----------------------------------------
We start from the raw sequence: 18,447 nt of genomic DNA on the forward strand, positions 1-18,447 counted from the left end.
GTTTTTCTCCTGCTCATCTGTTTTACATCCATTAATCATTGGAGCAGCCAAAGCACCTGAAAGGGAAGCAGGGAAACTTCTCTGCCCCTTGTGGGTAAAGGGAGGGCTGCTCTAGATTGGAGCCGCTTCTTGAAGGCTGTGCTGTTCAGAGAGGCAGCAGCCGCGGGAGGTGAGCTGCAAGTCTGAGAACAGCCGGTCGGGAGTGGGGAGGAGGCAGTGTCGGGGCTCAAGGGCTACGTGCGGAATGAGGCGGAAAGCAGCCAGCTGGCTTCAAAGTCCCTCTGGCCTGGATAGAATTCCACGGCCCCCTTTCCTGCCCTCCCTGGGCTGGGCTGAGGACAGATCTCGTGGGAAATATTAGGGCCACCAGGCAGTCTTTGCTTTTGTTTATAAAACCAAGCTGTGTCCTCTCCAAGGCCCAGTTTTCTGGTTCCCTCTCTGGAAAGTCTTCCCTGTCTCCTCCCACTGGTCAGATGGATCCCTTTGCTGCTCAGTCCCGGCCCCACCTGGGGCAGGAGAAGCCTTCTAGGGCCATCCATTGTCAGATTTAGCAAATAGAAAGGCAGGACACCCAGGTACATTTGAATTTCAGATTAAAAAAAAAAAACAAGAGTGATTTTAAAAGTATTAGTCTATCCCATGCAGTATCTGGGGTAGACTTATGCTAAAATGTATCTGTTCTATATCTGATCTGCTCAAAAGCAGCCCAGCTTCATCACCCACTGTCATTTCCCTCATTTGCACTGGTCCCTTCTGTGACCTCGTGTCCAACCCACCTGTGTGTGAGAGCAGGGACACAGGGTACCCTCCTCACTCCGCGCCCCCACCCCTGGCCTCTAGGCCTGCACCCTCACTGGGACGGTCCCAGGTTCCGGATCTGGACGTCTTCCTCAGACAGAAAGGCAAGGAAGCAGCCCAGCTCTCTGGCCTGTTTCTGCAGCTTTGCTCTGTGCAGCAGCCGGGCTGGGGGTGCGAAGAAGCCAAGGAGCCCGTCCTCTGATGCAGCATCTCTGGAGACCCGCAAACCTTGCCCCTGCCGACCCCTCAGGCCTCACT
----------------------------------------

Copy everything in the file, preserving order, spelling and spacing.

We start from the raw sequence: 18,447 nt of genomic DNA on the forward strand, positions 1-18,447 counted from the left end.
GTTTTTCTCCTGCTCATCTGTTTTACATCCATTAATCATTGGAGCAGCCAAAGCACCTGAAAGGGAAGCAGGGAAACTTCTCTGCCCCTTGTGGGTAAAGGGAGGGCTGCTCTAGATTGGAGCCGCTTCTTGAAGGCTGTGCTGTTCAGAGAGGCAGCAGCCGCGGGAGGTGAGCTGCAAGTCTGAGAACAGCCGGTCGGGAGTGGGGAGGAGGCAGTGTCGGGGCTCAAGGGCTACGTGCGGAATGAGGCGGAAAGCAGCCAGCTGGCTTCAAAGTCCCTCTGGCCTGGATAGAATTCCACGGCCCCCTTTCCTGCCCTCCCTGGGCTGGGCTGAGGACAGATCTCGTGGGAAATATTAGGGCCACCAGGCAGTCTTTGCTTTTGTTTATAAAACCAAGCTGTGTCCTCTCCAAGGCCCAGTTTTCTGGTTCCCTCTCTGGAAAGTCTTCCCTGTCTCCTCCCACTGGTCAGATGGATCCCTTTGCTGCTCAGTCCCGGCCCCACCTGGGGCAGGAGAAGCCTTCTAGGGCCATCCATTGTCAGATTTAGCAAATAGAAAGGCAGGACACCCAGGTACATTTGAATTTCAGATTAAAAAAAAAAAACAAGAGTGATTTTAAAAGTATTAGTCTATCCCATGCAGTATCTGGGGTAGACTTATGCTAAAATGTATCTGTTCTATATCTGATCTGCTCAAAAGCAGCCCAGCTTCATCACCCACTGTCATTTCCCTCATTTGCACTGGTCCCTTCTGTGACCTCGTGTCCAACCCACCTGTGTGTGAGAGCAGGGACACAGGGTACCCTCCTCACTCCGCGCCCCCACCCCTGGCCTCTAGGCCTGCACCCTCACTGGGACGGTCCCAGGTTCCGGATCTGGACGTCTTCCTCAGACAGAAAGGCAAGGAAGCAGCCCAGCTCTCTGGCCTGTTTCTGCAGCTTTGCTCTGTGCAGCAGCCGGGCTGGGGGTGCGAAGAAGCCAAGGAGCCCGTCCTCTGATGCAGCATCTCTGGAGACCCGCAAACCTTGCCCCTGCCGACCCCTCAGGCCTCACT